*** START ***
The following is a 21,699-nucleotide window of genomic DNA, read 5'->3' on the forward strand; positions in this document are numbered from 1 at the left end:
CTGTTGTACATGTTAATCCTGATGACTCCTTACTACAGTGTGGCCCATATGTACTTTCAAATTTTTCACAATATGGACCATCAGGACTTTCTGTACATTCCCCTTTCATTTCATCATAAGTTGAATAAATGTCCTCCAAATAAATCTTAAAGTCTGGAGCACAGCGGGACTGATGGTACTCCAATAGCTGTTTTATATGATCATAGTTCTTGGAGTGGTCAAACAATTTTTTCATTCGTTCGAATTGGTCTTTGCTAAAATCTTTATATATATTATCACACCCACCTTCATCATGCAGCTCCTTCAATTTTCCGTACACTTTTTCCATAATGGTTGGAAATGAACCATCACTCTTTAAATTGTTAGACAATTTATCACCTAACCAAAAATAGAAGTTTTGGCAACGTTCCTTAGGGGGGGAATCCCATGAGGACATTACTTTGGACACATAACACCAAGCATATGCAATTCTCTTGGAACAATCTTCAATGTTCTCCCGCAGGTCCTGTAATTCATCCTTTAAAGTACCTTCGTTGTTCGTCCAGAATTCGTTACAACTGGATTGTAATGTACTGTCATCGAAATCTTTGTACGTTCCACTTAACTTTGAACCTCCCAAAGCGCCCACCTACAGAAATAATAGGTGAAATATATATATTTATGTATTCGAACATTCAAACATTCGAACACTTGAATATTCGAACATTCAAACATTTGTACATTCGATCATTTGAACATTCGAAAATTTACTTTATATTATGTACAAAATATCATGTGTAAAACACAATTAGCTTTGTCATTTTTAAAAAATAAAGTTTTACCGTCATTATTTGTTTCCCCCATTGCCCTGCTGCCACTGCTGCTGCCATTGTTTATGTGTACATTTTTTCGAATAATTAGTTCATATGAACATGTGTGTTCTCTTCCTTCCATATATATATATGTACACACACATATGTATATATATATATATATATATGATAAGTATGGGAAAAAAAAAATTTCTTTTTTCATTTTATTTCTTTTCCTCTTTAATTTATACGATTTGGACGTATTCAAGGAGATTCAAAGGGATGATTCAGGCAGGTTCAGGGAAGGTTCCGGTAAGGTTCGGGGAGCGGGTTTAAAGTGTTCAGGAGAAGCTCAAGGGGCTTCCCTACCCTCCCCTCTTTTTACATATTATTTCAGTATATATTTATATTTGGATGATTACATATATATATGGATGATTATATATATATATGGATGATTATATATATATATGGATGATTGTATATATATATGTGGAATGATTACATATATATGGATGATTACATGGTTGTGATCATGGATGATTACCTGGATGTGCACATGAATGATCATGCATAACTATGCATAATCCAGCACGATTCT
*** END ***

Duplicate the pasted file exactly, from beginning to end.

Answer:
The following is a 21,699-nucleotide window of genomic DNA, read 5'->3' on the forward strand; positions in this document are numbered from 1 at the left end:
CTGTTGTACATGTTAATCCTGATGACTCCTTACTACAGTGTGGCCCATATGTACTTTCAAATTTTTCACAATATGGACCATCAGGACTTTCTGTACATTCCCCTTTCATTTCATCATAAGTTGAATAAATGTCCTCCAAATAAATCTTAAAGTCTGGAGCACAGCGGGACTGATGGTACTCCAATAGCTGTTTTATATGATCATAGTTCTTGGAGTGGTCAAACAATTTTTTCATTCGTTCGAATTGGTCTTTGCTAAAATCTTTATATATATTATCACACCCACCTTCATCATGCAGCTCCTTCAATTTTCCGTACACTTTTTCCATAATGGTTGGAAATGAACCATCACTCTTTAAATTGTTAGACAATTTATCACCTAACCAAAAATAGAAGTTTTGGCAACGTTCCTTAGGGGGGGAATCCCATGAGGACATTACTTTGGACACATAACACCAAGCATATGCAATTCTCTTGGAACAATCTTCAATGTTCTCCCGCAGGTCCTGTAATTCATCCTTTAAAGTACCTTCGTTGTTCGTCCAGAATTCGTTACAACTGGATTGTAATGTACTGTCATCGAAATCTTTGTACGTTCCACTTAACTTTGAACCTCCCAAAGCGCCCACCTACAGAAATAATAGGTGAAATATATATATTTATGTATTCGAACATTCAAACATTCGAACACTTGAATATTCGAACATTCAAACATTTGTACATTCGATCATTTGAACATTCGAAAATTTACTTTATATTATGTACAAAATATCATGTGTAAAACACAATTAGCTTTGTCATTTTTAAAAAATAAAGTTTTACCGTCATTATTTGTTTCCCCCATTGCCCTGCTGCCACTGCTGCTGCCATTGTTTATGTGTACATTTTTTCGAATAATTAGTTCATATGAACATGTGTGTTCTCTTCCTTCCATATATATATATGTACACACACATATGTATATATATATATATATATATGATAAGTATGGGAAAAAAAAAATTTCTTTTTTCATTTTATTTCTTTTCCTCTTTAATTTATACGATTTGGACGTATTCAAGGAGATTCAAAGGGATGATTCAGGCAGGTTCAGGGAAGGTTCCGGTAAGGTTCGGGGAGCGGGTTTAAAGTGTTCAGGAGAAGCTCAAGGGGCTTCCCTACCCTCCCCTCTTTTTACATATTATTTCAGTATATATTTATATTTGGATGATTACATATATATATGGATGATTATATATATATATGGATGATTATATATATATATGGATGATTGTATATATATATGTGGAATGATTACATATATATGGATGATTACATGGTTGTGATCATGGATGATTACCTGGATGTGCACATGAATGATCATGCATAACTATGCATAATCCAGCACGATTCT